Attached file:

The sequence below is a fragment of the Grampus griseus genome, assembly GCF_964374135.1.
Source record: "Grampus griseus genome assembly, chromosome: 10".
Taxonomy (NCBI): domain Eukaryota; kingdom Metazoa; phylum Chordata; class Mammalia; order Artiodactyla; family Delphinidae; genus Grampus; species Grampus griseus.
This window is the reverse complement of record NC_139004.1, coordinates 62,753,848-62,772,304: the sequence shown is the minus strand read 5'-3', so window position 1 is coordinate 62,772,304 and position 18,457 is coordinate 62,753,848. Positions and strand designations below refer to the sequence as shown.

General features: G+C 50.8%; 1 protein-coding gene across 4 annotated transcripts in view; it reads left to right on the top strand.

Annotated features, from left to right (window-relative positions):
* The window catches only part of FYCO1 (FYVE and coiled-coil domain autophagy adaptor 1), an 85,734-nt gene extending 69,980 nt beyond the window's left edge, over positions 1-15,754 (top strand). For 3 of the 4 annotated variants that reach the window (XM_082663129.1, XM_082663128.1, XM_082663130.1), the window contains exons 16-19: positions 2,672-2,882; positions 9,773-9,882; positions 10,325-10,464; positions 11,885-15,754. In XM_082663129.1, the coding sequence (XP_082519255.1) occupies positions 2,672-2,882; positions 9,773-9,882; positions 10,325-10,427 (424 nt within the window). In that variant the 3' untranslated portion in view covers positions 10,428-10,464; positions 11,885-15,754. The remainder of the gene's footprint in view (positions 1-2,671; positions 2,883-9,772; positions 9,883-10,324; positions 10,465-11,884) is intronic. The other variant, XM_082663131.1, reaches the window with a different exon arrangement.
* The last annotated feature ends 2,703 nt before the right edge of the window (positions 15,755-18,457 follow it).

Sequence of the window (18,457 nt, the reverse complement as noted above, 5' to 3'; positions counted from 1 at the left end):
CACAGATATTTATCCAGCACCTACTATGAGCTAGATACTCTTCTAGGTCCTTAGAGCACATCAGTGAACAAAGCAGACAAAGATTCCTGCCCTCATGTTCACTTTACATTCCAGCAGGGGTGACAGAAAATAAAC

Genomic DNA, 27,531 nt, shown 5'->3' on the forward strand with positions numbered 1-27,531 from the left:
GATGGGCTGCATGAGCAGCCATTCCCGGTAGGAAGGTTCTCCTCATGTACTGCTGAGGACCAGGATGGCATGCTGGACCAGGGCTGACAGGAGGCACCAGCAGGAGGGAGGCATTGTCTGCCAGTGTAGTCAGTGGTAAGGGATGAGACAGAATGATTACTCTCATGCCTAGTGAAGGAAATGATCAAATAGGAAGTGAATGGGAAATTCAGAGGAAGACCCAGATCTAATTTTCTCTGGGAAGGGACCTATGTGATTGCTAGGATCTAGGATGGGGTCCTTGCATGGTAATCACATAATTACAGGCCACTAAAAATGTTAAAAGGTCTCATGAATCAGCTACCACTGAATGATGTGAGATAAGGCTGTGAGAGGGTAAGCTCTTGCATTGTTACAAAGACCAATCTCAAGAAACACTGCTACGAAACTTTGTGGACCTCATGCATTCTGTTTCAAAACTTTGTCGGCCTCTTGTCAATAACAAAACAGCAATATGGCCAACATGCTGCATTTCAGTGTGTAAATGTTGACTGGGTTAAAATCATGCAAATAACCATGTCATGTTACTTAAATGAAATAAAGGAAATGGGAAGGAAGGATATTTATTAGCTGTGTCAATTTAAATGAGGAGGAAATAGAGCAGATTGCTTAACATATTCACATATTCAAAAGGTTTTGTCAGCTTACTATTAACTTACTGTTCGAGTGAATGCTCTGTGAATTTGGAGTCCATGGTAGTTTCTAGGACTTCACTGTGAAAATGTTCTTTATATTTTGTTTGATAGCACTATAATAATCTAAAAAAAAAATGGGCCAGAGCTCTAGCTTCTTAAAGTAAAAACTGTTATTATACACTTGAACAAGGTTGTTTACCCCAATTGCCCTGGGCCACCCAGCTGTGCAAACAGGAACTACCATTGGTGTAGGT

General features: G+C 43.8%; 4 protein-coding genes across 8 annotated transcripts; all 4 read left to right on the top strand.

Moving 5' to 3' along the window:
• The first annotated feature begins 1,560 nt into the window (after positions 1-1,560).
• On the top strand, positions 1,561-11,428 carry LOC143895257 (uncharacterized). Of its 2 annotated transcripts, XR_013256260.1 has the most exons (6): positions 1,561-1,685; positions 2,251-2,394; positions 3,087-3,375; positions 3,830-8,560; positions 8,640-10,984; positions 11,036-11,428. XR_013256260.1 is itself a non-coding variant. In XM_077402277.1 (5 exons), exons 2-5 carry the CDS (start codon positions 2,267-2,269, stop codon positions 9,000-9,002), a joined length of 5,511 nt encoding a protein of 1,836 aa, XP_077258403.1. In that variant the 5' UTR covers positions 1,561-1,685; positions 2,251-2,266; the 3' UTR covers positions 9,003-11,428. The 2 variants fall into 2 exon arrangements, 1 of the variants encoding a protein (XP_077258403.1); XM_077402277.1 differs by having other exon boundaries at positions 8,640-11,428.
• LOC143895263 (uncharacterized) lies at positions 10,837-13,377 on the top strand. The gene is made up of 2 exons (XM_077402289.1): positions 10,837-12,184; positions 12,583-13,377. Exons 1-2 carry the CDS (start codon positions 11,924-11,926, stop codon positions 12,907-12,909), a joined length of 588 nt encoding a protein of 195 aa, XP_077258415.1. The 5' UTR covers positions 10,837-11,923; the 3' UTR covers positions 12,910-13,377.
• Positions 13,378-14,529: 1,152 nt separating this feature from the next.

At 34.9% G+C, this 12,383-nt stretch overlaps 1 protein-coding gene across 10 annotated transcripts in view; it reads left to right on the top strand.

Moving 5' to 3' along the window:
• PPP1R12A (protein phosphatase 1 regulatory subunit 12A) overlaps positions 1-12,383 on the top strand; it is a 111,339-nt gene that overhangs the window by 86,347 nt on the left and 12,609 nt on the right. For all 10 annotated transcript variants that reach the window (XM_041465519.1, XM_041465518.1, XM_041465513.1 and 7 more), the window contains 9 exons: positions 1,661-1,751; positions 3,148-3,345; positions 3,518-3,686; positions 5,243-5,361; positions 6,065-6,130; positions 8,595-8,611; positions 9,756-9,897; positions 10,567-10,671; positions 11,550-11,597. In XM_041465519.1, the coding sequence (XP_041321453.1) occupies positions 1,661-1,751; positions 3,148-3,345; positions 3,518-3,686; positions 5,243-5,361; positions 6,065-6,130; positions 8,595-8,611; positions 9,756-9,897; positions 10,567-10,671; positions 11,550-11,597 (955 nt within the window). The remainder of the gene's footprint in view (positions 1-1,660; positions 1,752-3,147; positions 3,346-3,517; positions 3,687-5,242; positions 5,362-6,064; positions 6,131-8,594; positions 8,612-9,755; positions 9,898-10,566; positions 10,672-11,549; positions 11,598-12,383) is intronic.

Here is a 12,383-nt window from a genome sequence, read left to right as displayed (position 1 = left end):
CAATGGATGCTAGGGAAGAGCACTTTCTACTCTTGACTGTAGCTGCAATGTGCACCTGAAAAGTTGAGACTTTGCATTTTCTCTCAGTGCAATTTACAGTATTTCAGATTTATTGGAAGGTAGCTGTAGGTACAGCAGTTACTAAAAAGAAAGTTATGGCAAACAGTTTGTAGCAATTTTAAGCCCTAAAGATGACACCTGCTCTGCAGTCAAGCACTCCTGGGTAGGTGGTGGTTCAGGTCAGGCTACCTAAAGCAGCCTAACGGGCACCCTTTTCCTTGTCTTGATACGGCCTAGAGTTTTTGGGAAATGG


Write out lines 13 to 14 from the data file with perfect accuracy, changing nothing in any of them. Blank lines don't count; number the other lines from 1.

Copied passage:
General features: G+C 43.8%; 4 protein-coding genes across 8 annotated transcripts; all 4 read left to right on the top strand.

Moving 5' to 3' along the window: